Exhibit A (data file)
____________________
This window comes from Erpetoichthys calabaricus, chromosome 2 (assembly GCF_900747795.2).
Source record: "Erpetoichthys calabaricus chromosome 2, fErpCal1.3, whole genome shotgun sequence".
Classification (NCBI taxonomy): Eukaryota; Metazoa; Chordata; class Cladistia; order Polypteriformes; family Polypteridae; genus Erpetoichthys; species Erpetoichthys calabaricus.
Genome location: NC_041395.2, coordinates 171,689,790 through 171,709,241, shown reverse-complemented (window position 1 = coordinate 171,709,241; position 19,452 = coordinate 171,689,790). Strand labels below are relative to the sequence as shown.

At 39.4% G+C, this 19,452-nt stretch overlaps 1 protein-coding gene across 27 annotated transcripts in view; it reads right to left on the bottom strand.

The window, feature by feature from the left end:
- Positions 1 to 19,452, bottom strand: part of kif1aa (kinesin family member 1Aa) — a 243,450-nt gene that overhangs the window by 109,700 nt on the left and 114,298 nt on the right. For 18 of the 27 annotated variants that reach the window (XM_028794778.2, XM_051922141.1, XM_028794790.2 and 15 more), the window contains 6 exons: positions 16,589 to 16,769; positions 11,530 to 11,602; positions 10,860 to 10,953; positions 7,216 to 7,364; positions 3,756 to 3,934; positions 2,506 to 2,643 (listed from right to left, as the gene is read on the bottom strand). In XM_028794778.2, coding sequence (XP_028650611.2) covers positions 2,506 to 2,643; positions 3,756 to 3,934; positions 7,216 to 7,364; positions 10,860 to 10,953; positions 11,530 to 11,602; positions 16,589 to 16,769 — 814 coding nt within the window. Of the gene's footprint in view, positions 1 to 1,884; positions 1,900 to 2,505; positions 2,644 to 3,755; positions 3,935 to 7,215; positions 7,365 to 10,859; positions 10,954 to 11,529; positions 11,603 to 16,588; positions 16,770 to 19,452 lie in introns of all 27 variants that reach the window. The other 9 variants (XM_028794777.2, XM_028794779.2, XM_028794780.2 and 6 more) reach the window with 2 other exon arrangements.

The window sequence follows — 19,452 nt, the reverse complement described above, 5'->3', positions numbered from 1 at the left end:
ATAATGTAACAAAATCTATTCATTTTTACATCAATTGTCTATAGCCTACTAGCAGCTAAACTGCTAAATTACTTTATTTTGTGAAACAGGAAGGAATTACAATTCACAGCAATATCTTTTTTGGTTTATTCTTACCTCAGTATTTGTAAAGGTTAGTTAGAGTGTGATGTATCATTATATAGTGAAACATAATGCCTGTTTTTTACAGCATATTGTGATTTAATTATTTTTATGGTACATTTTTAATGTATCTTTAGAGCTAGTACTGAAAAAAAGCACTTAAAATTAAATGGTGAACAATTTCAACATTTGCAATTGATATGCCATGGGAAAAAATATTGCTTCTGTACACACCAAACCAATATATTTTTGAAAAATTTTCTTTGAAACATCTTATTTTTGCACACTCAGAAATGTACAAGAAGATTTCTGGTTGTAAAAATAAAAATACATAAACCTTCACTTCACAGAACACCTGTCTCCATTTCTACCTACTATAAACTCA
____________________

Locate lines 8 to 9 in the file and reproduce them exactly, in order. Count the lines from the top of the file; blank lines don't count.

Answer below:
The window sequence follows — 19,452 nt, the reverse complement described above, 5'->3', positions numbered from 1 at the left end:
ATAATGTAACAAAATCTATTCATTTTTACATCAATTGTCTATAGCCTACTAGCAGCTAAACTGCTAAATTACTTTATTTTGTGAAACAGGAAGGAATTACAATTCACAGCAATATCTTTTTTGGTTTATTCTTACCTCAGTATTTGTAAAGGTTAGTTAGAGTGTGATGTATCATTATATAGTGAAACATAATGCCTGTTTTTTACAGCATATTGTGATTTAATTATTTTTATGGTACATTTTTAATGTATCTTTAGAGCTAGTACTGAAAAAAAGCACTTAAAATTAAATGGTGAACAATTTCAACATTTGCAATTGATATGCCATGGGAAAAAATATTGCTTCTGTACACACCAAACCAATATATTTTTGAAAAATTTTCTTTGAAACATCTTATTTTTGCACACTCAGAAATGTACAAGAAGATTTCTGGTTGTAAAAATAAAAATACATAAACCTTCACTTCACAGAACACCTGTCTCCATTTCTACCTACTATAAACTCA